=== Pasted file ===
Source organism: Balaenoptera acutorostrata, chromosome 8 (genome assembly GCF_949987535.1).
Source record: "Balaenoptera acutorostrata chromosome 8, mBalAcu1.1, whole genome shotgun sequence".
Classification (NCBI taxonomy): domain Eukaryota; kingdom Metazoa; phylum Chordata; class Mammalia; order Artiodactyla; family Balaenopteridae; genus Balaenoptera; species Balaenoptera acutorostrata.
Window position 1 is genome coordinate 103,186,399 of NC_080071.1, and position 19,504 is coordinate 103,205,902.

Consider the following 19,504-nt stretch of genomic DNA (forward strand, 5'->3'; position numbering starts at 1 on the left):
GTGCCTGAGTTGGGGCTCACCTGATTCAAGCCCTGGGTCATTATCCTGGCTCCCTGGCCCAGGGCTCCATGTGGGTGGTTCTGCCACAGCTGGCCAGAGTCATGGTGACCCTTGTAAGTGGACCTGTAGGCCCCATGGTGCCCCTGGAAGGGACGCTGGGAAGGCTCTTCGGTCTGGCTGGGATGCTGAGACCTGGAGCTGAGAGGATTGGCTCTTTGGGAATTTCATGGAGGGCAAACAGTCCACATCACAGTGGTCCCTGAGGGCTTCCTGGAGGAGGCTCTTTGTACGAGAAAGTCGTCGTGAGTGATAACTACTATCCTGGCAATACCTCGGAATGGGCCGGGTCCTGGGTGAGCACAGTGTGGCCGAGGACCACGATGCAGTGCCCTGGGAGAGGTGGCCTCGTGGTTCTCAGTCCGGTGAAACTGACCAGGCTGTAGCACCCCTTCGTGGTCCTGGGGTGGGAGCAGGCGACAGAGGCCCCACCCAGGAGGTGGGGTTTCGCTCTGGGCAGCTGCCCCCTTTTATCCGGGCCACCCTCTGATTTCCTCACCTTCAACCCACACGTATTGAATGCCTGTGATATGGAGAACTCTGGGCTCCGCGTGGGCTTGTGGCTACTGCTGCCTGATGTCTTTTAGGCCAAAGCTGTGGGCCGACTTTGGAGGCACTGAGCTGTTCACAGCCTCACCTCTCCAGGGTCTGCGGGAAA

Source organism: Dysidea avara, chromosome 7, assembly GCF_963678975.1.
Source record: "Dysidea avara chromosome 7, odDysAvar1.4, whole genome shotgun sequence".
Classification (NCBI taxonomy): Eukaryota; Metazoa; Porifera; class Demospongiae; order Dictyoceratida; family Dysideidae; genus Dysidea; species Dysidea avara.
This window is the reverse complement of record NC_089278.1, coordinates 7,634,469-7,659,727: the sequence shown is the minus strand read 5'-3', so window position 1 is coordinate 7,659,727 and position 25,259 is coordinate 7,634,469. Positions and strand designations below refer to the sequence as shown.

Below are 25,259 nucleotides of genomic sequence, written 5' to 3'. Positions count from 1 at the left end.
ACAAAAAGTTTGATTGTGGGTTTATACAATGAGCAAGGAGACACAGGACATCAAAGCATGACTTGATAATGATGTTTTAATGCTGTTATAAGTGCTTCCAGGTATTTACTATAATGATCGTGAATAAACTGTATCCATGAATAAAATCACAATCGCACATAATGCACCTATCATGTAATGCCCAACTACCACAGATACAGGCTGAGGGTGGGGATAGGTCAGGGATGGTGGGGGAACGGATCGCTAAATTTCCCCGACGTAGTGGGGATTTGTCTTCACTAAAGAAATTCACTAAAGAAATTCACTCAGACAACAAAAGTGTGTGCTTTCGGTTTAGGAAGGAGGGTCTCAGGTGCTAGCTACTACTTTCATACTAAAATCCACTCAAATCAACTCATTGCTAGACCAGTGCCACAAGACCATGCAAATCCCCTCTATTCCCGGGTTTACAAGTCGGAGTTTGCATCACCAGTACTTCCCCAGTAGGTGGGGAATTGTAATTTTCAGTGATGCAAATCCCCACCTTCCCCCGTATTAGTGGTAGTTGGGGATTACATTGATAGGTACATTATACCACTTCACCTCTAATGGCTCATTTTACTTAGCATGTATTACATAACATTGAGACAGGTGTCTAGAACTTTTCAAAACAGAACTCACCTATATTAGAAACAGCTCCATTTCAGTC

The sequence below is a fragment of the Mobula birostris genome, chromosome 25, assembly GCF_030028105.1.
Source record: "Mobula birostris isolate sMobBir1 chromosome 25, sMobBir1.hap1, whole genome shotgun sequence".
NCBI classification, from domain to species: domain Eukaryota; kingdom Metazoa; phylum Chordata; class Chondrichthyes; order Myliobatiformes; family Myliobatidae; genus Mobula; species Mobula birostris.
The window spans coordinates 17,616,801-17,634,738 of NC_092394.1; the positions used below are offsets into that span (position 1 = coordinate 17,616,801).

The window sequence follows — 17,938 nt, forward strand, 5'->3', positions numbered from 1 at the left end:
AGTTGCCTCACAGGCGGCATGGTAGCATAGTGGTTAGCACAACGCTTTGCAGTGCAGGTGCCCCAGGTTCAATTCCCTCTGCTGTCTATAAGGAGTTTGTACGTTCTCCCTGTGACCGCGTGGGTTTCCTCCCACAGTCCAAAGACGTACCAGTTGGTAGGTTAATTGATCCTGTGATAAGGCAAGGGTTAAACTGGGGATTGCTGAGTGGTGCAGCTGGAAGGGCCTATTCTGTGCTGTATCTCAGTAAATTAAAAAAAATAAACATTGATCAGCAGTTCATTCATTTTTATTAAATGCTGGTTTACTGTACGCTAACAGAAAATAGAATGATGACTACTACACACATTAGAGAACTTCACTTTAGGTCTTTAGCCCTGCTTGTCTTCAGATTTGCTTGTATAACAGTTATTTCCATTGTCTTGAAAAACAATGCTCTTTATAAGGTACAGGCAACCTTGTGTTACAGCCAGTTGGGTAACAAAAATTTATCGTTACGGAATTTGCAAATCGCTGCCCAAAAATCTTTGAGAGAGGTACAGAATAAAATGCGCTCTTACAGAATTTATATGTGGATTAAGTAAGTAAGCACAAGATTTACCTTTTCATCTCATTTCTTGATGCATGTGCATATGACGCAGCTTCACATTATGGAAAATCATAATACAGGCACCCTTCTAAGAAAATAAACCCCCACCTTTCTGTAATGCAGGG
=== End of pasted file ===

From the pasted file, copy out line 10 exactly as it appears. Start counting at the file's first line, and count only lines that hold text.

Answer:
This window is the reverse complement of record NC_089278.1, coordinates 7,634,469-7,659,727: the sequence shown is the minus strand read 5'-3', so window position 1 is coordinate 7,659,727 and position 25,259 is coordinate 7,634,469. Positions and strand designations below refer to the sequence as shown.